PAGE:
Not unlike their European forebears, Americans have historically held Italian Renaissance paintings in the highest possible regard, never allowing works by or derived from Raphael, Leonardo, or Titian to fall from favor. The ten essays in A Market for Merchant Princes trace the progression of American collectors’ taste for Italian Renaissance masterpieces from the antebellum era, through the Gilded Age, to the later twentieth century.
By focusing variously on issues of supply and demand, reliance on advisers, the role of travel, and the civic-mindedness of American collectors from the antebellum years through the post–World War II era, the authors bring alive the passions of individual collectors while chronicling the development of their increasingly sophisticated sensibilities. In almost every case, the collectors on whom these essays concentrate founded institutions that would make the art they had acquired accessible to the public, such as the Isabella Stewart Gardner Museum, the Morgan Library and Museum, the Walters Art Gallery, The Frick Collection, and the John and Mable Ringling Museum.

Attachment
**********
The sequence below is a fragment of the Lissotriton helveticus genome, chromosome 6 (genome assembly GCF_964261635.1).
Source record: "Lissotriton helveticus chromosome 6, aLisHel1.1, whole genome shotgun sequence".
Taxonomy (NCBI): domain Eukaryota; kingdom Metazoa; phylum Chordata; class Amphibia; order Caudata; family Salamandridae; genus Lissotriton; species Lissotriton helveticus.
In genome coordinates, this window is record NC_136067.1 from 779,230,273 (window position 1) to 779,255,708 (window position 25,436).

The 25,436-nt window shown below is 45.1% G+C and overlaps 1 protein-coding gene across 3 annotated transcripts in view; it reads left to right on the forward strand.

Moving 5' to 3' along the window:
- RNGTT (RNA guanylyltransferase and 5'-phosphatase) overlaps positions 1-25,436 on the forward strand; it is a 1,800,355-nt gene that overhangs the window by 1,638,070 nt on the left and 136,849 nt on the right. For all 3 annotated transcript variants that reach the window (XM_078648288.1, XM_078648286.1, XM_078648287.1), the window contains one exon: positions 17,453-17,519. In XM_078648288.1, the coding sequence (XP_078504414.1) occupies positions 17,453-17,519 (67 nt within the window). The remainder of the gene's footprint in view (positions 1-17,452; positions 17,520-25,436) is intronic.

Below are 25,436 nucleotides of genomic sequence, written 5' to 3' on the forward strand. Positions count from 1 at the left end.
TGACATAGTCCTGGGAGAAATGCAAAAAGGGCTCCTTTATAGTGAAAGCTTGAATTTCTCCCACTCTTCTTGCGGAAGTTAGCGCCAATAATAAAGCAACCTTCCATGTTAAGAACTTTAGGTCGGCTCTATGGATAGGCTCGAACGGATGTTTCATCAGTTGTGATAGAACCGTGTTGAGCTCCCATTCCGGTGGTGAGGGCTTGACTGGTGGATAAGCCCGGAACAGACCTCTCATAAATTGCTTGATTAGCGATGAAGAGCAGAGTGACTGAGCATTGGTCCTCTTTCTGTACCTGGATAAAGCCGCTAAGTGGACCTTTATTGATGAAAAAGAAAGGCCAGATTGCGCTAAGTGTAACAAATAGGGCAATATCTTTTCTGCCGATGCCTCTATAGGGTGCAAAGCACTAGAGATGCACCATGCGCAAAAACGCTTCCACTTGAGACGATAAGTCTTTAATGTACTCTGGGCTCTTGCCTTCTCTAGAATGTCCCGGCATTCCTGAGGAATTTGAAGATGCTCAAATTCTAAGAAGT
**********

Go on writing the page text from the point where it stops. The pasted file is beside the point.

The contributors to the volume are Jaynie Anderson, Andrea Bayer, Edgar Peters Bowron, Virginia Brilliant, David Alan Brown, Clay M. Dean, Frederick Ilchman, Tiffany Johnston, Stanley Mazaroff, and Jennifer Tonkovich.